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thebabadook1The Babadook [2014] 

Now that’s more like it. The Babadook is a masterful haunted house tale, with unsettling and original moments dotted through its creepy, brilliantly designed framework. A truly original horror archetype has been born (expect trenchcoats, top hats and long sleek fingers to appear at Halloween from now on), while a stunning central performance from Essie Davis gives the movie its heart. And that‘s this fantastic film’s greatest lesson for everyone interested in the genre: That true horror, the kind that stays with you as you try to go to sleep, isn’t a monster that creeps into your room at night. It comes from within.

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Alexander and the Terrible, No Good, Very Bad DayAlexander and the Terrible, No Good, Very Bad Day [2014]

It’s always refreshing when a family movie is half-decent, especially when they’re great little numbers like Alexander. Steve Carell and Jennifer Garner further prove their comedy chops while the young cast steal much of the show. Sincere and simple, this movie is the kind we need to see more of at the cinema on Saturday mornings.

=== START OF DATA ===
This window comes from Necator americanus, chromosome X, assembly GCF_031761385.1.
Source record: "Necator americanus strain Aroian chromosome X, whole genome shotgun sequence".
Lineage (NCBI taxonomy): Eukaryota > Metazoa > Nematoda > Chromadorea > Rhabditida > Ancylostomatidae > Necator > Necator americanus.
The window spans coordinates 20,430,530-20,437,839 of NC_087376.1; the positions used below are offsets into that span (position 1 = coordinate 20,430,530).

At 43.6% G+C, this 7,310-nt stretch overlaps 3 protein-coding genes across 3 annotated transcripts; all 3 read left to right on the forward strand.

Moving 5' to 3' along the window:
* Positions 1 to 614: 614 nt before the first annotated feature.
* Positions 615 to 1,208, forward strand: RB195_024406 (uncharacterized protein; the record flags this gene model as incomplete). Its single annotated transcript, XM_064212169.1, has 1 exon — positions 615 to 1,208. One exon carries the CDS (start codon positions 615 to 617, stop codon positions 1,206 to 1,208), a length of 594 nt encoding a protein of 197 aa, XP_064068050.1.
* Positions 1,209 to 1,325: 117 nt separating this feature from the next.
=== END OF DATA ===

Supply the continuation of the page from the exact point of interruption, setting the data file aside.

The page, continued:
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citizenfour1Citizenfour [2014]

While The Babdook may have done all kinds of good for horror, the scariest horror movie of the year is actually Citizenfour. This documentary on the heroic actions of Edward Snowden, the whistleblower who exploded the lid on the NSA, is as close to those dramatic events as possible. Director Laura Poitras’ startling bravery is evident in every frame of this incredibly important, indispensable film. If you want to know what’s happening in the world when it comes to security, privacy and basic human rights, put this movie to the top of your to-watch list.

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whatwedointheshadows1What We Do in the Shadows [2014]

Channeling This is Spinal Tap! into the horror-comedy genre, What We Do in the Shadows is an incredibly funny work of genius from the creators of Flight of the Conchords. You’ll quickly learn to love these vampire roomies as they party, date, and grate on each other – with a little blood-sucking here and there.

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Follow the editor @GaryGreenScreen


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About GaryGreenScreen

Freelance film critic.